2. Did the trial court err in finding PBI waived its “defenses and claims” that City violated the Missouri Administrative Procedure Act in processing PBI's bill protests because these “defenses and claims” relate back to the date of the original pleadings?
3. Did the trial court allow City to raise new factual issues, grounds, or arguments within the summary judgment proceeding without offering PBI the opportunity to respond thereby violating Rule 74.04 and prejudicing PBI such that reversal is required?
4. Did the trial court err in granting summary judgment on PBI's Second Amended Petition because a factual dispute existed?
For ease of analysis, PBI's points relied on will be addressed out of order. We begin our analysis with PBI's Point III in which PBI claims the trial court “abused its discretion by not permitting [PBI] to file an Amended Answer to [City's] Counterclaim and add a separate count to [PBI's] Second Amended Petition.” Additional facts may be recited in our analysis where appropriate.
Point III: No Error in Denying PBI's Motion for Leave to Assert Additional Affirmative Defenses and Add a Separate Count to Second Amended Petition
Standard of Review
PBI's argument in its Point III does not involve the summary judgment motion, and therefore requires application of a different standard of review. PBI's argument that the trial court erred in denying its motion for leave to amend its answer and add an additional count to its Second Amended Petition is reviewed for abuse of discretion. Dibrill v. Normandy Associates, Inc., 383 S.W.3d 77, 83–84 (Mo.App.E.D.2012). “The trial court abuses its discretion when its ruling is clearly against the logic of the circumstances then before the trial court and is so unreasonable and arbitrary that the ruling shocks the sense of justice and indicates a lack of careful deliberate consideration.” Nelson v. Waxman, 9 S.W.3d 601, 604 (Mo. banc 2000) (internal quotations and citation omitted).
Rule 55.33(a) governs leave to amend a petition and mandates that a “pleading may be amended once as a matter of course at any time before a responsive pleading is served[,]” otherwise, “only by leave of court or by written consent of the adverse party; and leave shall be freely given when justice so requires.” See Fleddermann v. Camden County, Missouri Bd. of Adjustment, 294 S.W.3d 121, 125 (Mo.App.S.D.2009).
PBI's March 22, 2013 motion sought leave to add a Count VI alleging City violated the Missouri Administrative Procedure Act, a “Seventh Affirmative Defense” that City failed to follow the Missouri Administrative Procedure Act, and an “Eighth Affirmative Defense” alleging City's counterclaim was “based upon a rate change that is in violation of § [ ]392.410 and, thus, any claim for the improper rate(s) is illegal and a violation of [PBI]'s right to due process.” In support of its request for leave, PBI argued its additional count and affirmative defenses “[were] now ripe” following the March 19, 2013 letter from City confirming that City did “not intend to file any Findings of Fact and Conclusions of Law with respect to its purported decision” following the August 6, 2012 hearing on the disputed bills. PBI attached the letter, Exhibit A, which stated as follows:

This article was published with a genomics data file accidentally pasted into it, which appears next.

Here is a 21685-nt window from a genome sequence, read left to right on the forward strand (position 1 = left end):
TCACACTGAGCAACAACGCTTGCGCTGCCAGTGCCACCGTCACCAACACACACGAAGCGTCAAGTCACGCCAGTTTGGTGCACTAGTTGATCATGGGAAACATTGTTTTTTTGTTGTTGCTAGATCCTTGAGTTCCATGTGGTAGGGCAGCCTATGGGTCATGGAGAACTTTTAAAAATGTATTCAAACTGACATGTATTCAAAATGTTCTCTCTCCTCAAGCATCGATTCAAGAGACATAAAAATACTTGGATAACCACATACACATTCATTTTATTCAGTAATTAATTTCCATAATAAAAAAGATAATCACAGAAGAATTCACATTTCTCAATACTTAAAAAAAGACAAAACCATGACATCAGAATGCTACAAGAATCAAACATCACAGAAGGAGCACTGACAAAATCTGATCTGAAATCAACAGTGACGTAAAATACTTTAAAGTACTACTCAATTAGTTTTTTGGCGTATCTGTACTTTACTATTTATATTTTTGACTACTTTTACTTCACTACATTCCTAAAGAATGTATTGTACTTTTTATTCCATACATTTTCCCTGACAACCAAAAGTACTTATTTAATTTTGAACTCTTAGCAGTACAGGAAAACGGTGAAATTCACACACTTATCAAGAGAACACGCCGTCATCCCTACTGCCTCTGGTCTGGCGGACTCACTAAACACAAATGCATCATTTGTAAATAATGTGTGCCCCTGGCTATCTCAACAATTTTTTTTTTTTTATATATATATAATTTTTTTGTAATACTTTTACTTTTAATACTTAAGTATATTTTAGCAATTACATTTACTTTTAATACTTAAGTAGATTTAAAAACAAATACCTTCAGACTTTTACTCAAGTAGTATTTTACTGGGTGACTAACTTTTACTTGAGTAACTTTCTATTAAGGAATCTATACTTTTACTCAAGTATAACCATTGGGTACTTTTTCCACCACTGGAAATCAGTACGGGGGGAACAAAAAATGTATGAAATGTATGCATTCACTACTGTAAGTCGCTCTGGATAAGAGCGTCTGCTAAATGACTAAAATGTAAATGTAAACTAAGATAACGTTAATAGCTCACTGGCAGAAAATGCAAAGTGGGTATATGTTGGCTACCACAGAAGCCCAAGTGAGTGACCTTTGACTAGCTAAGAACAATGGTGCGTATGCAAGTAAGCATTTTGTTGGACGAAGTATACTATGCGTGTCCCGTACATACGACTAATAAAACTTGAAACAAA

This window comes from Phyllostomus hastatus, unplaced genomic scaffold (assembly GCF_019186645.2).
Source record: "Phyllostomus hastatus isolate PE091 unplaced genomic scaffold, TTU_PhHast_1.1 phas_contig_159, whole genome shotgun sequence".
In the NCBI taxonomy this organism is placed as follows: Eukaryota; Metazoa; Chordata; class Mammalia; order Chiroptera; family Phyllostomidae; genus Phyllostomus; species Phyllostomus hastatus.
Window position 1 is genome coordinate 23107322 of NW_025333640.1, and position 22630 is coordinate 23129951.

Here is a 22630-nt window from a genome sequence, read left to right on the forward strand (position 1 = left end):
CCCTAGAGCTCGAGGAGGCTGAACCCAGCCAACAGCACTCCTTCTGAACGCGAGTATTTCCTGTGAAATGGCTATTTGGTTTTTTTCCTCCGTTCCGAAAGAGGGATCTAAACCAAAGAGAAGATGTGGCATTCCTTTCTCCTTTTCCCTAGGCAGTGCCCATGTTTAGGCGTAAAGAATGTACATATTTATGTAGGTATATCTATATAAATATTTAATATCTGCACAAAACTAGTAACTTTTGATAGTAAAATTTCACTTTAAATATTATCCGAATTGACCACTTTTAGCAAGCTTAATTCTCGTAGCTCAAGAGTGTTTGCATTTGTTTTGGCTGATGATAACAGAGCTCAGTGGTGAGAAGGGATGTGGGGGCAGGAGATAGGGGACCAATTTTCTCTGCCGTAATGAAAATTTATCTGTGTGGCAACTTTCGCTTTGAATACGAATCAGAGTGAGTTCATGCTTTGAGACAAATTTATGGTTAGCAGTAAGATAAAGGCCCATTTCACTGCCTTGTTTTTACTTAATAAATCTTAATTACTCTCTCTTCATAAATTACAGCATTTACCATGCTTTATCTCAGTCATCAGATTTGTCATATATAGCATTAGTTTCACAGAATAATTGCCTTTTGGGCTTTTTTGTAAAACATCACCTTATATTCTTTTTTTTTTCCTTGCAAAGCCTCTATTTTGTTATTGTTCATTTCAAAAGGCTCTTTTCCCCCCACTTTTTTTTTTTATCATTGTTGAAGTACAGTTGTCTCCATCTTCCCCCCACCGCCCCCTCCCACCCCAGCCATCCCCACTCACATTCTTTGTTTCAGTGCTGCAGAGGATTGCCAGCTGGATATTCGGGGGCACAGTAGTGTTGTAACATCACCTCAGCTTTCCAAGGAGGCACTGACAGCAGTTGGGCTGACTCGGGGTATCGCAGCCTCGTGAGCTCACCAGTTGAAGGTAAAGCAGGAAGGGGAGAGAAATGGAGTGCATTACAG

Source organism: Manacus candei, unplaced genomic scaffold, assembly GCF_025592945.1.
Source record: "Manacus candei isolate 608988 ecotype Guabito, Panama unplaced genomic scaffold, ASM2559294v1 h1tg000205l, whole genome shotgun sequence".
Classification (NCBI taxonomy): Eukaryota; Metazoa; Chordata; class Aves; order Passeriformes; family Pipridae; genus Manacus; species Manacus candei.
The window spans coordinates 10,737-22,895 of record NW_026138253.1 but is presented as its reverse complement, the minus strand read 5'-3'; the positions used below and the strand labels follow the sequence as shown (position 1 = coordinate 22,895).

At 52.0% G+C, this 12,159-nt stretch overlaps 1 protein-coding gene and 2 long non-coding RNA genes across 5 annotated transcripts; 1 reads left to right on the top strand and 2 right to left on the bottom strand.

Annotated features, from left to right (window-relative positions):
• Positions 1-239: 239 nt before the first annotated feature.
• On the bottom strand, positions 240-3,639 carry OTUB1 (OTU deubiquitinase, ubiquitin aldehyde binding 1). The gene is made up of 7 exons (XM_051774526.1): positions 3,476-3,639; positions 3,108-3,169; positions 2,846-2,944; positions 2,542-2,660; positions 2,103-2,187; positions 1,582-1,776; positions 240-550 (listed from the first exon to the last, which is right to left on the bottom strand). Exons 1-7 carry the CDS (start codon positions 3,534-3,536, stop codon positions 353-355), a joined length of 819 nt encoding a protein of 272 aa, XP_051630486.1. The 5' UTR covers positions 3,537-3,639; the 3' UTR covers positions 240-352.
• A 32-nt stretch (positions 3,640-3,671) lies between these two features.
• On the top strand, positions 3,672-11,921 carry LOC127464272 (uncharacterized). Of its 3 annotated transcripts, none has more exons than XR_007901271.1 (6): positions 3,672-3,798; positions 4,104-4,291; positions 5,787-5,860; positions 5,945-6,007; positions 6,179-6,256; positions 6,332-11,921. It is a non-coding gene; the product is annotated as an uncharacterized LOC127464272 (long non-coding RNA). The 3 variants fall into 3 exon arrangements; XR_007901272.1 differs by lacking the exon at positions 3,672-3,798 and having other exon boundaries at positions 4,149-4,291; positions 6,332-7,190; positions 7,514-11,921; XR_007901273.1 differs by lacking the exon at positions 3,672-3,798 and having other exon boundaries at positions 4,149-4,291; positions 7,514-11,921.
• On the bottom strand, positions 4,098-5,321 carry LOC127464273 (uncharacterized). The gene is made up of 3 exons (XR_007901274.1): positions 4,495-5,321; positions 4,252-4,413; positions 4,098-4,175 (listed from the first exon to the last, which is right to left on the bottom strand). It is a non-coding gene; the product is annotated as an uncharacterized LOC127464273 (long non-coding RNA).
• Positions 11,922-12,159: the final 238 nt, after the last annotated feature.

I am in receipt of your letter dated March 5, 2013. Notwithstanding the assertions made in your letter, I am confident that you are already aware that the City quite some time ago provided notice of its decision of all of your clients' disputed bills, including pertinent Findings of Fact and Conclusions of Law. The administrative hearing process has been completed, and the decision is final and is no longer subject to judicial review.
When considering its decision in evaluating a motion to amend a pleading, a trial court should consider a number of factors, including:
1) hardship to the moving party if leave to amend is not granted; 2) reasons for failure to include any new matter in previous pleadings; 3) timeliness of the application; 4) whether an amendment could cure any defects of the moving party's pleading; and 5) injustice to the party opposing the motion.